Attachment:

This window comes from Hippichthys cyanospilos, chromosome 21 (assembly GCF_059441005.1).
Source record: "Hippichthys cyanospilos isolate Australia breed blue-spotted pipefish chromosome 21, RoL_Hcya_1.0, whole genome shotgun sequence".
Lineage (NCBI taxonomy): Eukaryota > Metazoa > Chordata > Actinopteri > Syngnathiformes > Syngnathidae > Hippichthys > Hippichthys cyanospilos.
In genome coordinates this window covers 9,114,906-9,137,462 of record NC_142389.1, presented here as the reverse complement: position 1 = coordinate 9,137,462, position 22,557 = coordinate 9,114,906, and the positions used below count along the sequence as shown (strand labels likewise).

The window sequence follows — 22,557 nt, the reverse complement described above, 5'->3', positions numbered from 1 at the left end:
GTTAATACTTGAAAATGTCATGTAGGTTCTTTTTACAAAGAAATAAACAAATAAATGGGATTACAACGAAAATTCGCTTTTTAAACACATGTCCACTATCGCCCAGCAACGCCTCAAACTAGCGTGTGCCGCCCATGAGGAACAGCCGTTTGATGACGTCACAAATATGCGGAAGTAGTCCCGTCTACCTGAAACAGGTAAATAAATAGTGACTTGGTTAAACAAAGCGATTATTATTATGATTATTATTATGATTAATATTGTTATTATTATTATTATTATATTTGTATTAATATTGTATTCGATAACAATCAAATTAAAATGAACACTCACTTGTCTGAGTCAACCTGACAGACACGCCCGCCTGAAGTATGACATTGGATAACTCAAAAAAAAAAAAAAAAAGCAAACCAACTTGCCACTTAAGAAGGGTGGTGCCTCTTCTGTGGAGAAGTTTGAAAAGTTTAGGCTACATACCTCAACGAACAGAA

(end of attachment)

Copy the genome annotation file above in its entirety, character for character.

This window comes from Hippichthys cyanospilos, chromosome 21 (assembly GCF_059441005.1).
Source record: "Hippichthys cyanospilos isolate Australia breed blue-spotted pipefish chromosome 21, RoL_Hcya_1.0, whole genome shotgun sequence".
Lineage (NCBI taxonomy): Eukaryota > Metazoa > Chordata > Actinopteri > Syngnathiformes > Syngnathidae > Hippichthys > Hippichthys cyanospilos.
In genome coordinates this window covers 9,114,906-9,137,462 of record NC_142389.1, presented here as the reverse complement: position 1 = coordinate 9,137,462, position 22,557 = coordinate 9,114,906, and the positions used below count along the sequence as shown (strand labels likewise).

The window sequence follows — 22,557 nt, the reverse complement described above, 5'->3', positions numbered from 1 at the left end:
GTTAATACTTGAAAATGTCATGTAGGTTCTTTTTACAAAGAAATAAACAAATAAATGGGATTACAACGAAAATTCGCTTTTTAAACACATGTCCACTATCGCCCAGCAACGCCTCAAACTAGCGTGTGCCGCCCATGAGGAACAGCCGTTTGATGACGTCACAAATATGCGGAAGTAGTCCCGTCTACCTGAAACAGGTAAATAAATAGTGACTTGGTTAAACAAAGCGATTATTATTATGATTATTATTATGATTAATATTGTTATTATTATTATTATTATATTTGTATTAATATTGTATTCGATAACAATCAAATTAAAATGAACACTCACTTGTCTGAGTCAACCTGACAGACACGCCCGCCTGAAGTATGACATTGGATAACTCAAAAAAAAAAAAAAAAAGCAAACCAACTTGCCACTTAAGAAGGGTGGTGCCTCTTCTGTGGAGAAGTTTGAAAAGTTTAGGCTACATACCTCAACGAACAGAA